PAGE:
Today marks the 92nd anniversary of the ratification of the Nineteenth Amendment – a victory that finally gave women full voting rights. Almost a century later, it’s an opportunity to celebrate women’s voice in politics and policy and to take a good look at the work that remains to be done on the path to equality.
As we reported on Friday, the preliminary findings of the 2012 Status of Women in North Carolina report released last week by the North Carolina Council for Women show that despite women’s higher levels of education and the significant increase in labor force participation over the past decades, wage and income inequality persists.
- The wage gap continues: Women’s wages continue to be lower than men’s wages in the state, adding up to approximately $7,000 per year or $135 per week less than the median annual earnings of comparable men.
- The wage gap is even greater compared by educational level: For instance, women with at least a college degree earn more than $20,000 less per year than comparable men. This amounts to a wage gap of 29 percent.
- More women continue to live in poverty. 17 percent of women compared to 13 percent of men in North Carolina lived in families with incomes at or below the federal poverty threshold. 34 percent of Hispanic women, 25 percent of African American women, and 25 percent of American Indian women in North Carolina lived at or below the poverty line.
Our labor force looks much different than it did 50 years ago. 2.3 million women are in North Carolina’s labor force, and 42 percent of working mothers are the family’s breadwinner. Close to 7 out of ten families with children under 18 have all parents in the workforce, and 59 percent of women with children under the age of five work. Yet, discrimination persists and workplace policies don’t reflect the reality of our workforce.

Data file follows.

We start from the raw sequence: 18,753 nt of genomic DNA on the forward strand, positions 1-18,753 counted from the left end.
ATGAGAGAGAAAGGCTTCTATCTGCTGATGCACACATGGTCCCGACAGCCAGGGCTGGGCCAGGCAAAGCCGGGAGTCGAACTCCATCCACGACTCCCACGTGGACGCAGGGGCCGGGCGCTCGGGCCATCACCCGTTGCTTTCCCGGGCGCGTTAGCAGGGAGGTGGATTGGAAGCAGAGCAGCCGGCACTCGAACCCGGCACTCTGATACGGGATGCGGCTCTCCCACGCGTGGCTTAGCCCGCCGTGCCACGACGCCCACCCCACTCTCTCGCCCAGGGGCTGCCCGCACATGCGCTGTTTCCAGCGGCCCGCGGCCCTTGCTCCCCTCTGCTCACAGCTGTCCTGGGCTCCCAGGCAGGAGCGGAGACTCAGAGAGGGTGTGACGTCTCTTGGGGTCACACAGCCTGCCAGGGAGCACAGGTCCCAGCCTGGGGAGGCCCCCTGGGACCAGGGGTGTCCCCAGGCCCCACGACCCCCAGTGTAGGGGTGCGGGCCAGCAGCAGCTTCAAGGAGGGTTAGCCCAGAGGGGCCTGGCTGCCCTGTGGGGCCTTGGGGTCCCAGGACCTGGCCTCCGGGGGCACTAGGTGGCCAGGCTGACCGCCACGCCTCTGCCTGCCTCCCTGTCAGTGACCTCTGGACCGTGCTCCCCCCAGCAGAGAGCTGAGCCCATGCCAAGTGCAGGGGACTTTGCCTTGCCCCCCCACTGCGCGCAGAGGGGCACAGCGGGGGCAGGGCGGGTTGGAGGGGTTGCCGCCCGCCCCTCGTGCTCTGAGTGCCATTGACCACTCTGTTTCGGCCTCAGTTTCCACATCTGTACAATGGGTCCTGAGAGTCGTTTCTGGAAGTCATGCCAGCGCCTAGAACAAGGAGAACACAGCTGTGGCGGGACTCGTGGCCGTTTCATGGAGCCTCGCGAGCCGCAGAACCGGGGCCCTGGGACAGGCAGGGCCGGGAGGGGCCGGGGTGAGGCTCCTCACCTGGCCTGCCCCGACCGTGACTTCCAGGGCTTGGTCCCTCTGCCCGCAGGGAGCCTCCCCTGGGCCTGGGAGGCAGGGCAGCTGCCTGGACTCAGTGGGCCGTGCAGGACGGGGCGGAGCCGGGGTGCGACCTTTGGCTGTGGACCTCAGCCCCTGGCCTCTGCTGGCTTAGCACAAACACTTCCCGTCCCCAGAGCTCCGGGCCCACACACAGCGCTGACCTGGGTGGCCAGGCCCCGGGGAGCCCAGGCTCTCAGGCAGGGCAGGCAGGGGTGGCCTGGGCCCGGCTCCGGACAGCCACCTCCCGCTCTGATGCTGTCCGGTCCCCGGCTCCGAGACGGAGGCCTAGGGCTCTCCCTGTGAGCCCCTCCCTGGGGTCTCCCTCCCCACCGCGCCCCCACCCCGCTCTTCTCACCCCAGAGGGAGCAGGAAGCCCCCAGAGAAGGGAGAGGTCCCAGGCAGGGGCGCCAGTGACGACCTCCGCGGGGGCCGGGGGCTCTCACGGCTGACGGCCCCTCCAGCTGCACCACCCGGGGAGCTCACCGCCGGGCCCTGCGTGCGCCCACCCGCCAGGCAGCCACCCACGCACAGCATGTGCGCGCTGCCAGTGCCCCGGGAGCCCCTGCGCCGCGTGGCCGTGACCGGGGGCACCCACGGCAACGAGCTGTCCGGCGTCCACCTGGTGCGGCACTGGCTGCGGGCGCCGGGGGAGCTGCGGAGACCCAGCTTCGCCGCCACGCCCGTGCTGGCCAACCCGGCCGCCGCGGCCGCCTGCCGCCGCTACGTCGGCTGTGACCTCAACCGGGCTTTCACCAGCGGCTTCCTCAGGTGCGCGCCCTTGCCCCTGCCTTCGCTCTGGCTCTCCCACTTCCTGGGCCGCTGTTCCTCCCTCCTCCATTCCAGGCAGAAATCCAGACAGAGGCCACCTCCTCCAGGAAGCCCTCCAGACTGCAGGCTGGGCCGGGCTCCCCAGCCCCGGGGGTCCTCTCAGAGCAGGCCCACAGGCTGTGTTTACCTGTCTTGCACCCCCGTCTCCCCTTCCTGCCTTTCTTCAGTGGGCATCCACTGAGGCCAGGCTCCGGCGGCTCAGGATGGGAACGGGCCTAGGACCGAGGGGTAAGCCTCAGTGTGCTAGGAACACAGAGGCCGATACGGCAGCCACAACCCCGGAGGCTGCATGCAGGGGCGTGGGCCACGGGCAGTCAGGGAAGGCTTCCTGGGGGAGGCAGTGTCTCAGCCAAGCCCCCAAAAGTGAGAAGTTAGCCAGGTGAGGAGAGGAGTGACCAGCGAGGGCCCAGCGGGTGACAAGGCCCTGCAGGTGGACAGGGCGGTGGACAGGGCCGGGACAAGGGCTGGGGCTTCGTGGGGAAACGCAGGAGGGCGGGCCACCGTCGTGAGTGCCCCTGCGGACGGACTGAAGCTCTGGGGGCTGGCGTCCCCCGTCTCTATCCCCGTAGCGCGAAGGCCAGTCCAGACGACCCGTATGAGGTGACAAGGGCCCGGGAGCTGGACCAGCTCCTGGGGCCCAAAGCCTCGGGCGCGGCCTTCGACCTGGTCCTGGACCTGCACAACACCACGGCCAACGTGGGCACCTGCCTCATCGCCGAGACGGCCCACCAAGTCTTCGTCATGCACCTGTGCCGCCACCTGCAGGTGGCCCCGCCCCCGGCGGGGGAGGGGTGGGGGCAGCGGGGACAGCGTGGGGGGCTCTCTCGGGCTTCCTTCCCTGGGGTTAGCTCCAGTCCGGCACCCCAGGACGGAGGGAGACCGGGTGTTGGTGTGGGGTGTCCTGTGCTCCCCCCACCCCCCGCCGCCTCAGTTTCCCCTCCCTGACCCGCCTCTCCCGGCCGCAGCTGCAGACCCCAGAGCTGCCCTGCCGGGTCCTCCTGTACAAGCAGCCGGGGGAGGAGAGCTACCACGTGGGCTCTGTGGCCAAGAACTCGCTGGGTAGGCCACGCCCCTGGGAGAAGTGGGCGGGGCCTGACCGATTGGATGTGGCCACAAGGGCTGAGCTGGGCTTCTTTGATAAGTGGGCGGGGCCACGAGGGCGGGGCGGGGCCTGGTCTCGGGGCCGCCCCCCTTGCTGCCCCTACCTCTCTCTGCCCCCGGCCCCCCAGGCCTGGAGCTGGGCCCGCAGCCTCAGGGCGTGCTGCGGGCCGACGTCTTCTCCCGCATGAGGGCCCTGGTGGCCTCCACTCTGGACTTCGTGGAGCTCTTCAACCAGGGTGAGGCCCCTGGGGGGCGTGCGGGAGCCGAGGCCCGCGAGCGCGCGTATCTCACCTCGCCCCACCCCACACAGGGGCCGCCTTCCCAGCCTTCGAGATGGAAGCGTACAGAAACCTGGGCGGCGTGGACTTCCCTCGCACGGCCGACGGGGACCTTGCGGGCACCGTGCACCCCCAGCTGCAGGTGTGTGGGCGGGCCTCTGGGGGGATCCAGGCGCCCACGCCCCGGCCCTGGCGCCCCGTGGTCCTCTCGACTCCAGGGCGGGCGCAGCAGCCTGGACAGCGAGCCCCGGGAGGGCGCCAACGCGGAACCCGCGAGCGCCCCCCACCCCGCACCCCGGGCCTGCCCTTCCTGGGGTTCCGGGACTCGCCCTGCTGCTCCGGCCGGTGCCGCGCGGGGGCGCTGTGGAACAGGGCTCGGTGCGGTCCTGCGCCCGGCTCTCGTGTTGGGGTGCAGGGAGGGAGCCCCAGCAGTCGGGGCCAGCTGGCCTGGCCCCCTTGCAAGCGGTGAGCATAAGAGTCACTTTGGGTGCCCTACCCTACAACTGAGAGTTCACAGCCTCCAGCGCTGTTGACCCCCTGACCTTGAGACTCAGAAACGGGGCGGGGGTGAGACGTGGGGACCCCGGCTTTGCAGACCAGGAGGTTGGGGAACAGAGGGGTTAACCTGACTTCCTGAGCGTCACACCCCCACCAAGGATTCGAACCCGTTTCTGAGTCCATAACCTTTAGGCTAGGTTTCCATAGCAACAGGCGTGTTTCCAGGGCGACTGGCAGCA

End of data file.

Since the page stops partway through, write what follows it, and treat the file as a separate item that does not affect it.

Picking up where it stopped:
Affordable, quality child care is essential for working parents, but for many, the cost is out of reach. Moreover, almost half of North Carolina’s private sector workers don’t have access to paid sick days to address their own health, and even fewer can take time off to care for their sick children. Only one in ten workers in our state has access to extended paid leave when welcoming a new child or when illness strikes. These are hardly “perks.” They are policies that allow workers to hang on to their jobs in an uncertain economy and to work toward economic security.
Today, in honor of Women’s Equality Day, in almost 20 states and cities across the country (including Asheville), 9 to 5’s Day of Action focused on the great need for paid sick days. And there are campaigns for better work-family policies all over the country, including here in North Carolina. We still have a long way to go, but we are moving forward.